HIV League

"It's a serious subject, and people tend to put it in this sort of serious shelf," says Rodrigo Duarte Clark. "But life doesn't stop being humorous just because people are dying. There's a lot of humor in the play. You don't want to immerse people so much in their emotions that they can't think about the issue itself."
Clark is a playwright in residence and artistic director at San Francisco's El Teatro de la Esperanza--The Theatre of Hope--which performed the traditional holiday show La Pastorela in Guadalupe last December. The serious subject to which he's referring is AIDS, and the play to which he's referring is his and the company's new work, Don't Leave Me Baby. Prior to a May production in Minneapolis and a fall production in Austin, it's coming to the Valley this Thursday for a single performance at Gammage Auditorium. Like La Pastorela, the project is jointly presented by two programs sponsored by ASU Public Events: the "South No Borders" Latino performance series, and the "Untold Stories" series.

Clark's play is appropriate to both--it concerns a very untold story of AIDS in the heterosexual Latino community. The plot concerns a married Chicano with two children who discovers that both he and his wife are infected with the disease. The wife dies soon after, and her ghost returns from a rather bureaucratic afterlife to coach her husband through the obsessive guilt and rage that are hounding him. He's become fixated on establishing that it was his wife who gave him the virus, and not the other way around (both scenarios are plausible).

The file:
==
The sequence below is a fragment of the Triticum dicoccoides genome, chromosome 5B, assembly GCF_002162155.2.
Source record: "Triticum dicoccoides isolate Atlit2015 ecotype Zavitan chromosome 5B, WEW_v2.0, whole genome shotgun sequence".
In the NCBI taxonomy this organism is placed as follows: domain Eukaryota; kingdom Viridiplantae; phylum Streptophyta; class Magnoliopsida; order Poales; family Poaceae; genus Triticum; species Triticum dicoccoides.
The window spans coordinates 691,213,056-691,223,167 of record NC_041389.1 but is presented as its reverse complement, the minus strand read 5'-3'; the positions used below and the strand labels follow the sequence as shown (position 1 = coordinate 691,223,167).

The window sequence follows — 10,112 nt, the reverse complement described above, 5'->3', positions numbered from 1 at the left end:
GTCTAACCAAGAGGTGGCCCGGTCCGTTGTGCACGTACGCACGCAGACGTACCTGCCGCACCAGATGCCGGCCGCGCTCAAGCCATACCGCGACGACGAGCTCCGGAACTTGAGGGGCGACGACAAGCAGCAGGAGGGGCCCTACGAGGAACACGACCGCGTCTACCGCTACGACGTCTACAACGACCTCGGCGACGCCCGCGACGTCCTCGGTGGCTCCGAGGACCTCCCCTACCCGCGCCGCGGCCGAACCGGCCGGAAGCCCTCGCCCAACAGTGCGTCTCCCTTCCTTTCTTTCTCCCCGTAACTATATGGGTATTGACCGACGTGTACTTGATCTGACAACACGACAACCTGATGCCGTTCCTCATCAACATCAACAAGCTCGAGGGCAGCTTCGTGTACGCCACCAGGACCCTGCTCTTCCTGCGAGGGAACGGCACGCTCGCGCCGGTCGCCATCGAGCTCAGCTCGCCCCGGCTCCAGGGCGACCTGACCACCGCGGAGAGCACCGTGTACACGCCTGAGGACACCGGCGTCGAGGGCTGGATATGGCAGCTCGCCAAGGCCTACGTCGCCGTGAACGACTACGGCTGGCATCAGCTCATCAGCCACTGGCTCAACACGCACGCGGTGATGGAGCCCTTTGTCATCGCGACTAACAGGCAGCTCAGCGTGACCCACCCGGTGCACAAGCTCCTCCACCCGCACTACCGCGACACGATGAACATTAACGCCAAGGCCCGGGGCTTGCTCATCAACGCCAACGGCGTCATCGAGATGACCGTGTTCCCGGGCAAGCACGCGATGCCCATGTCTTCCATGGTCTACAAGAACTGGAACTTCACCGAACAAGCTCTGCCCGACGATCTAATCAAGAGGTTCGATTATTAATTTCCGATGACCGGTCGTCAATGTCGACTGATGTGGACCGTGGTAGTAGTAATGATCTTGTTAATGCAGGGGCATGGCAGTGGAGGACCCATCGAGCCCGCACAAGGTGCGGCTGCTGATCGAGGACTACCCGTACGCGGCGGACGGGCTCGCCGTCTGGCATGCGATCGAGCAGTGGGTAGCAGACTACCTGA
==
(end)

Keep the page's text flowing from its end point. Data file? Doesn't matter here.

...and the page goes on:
"One of the things I wanted to do was to focus on heterosexuals and Latinos--to draw attention to that side of the issue," says Clark. "The other was to explore the psychological side of it. For instance, when the man learns he has AIDS, his first reaction is, 'I'm no faggot.' That was purposely put in there because with a lot of heterosexual males, especially in the Latino community, AIDS is thought of that way."

Like many of the 17 or so other plays that Clark has written or co-written, Don't Leave Me Baby draws heavily on real life. In this case, it was inspired by an actual family of Clark's acquaintance that was afflicted in this way. "This is a story that actually happened. I changed it, partly because it was uncomfortable--there were too many people who knew who I was writing about."

Some of the episodes are based on stories that Clark was told at the time. "The woman who was dying had an obsession with shopping--she wanted to buy presents for the children, to kind of leave a last present, and she was eating up the credit cards. But I was told that even though the stores were crowded, it wasn't difficult." The woman was so visibly ill that people cleared a path for her in the stores. "It's the only advantage there was to having the disease," he jokes grimly.

Clark and other playwrights at El Teatro de la Esperanza have been putting Latino issues onstage since the '70s--some of the works that have debuted there include La Victima, a drama about immigration; and Real Women Have Curves, a comedy about body-size issues among Latina women, which recently had a Valley run.

On April 10, ASU is to host another of Clark's la Esperanza plays, Rosita's Jalapeno Kitchen, starring Ruby Nelda Perez. Clark describes the piece as a one-woman show about the impact of redevelopment on Latino communities, in which the title character talks about her ambivalence over selling her restaurant to a shopping-mall developer. "She's telling it to you the customer, who just walked in out of nowhere."

--M. V. Moorhead

El Teatro de la Esperanza's production of Don't Leave Me Baby is scheduled to be performed at 8 p.m. Thursday, March 25, at Gammage Auditorium, Mill and Apache in Tempe. Tickets are $9. The play is not recommended for children. 965-3434 (Gammage), 503-5555 (Dillard's).

 
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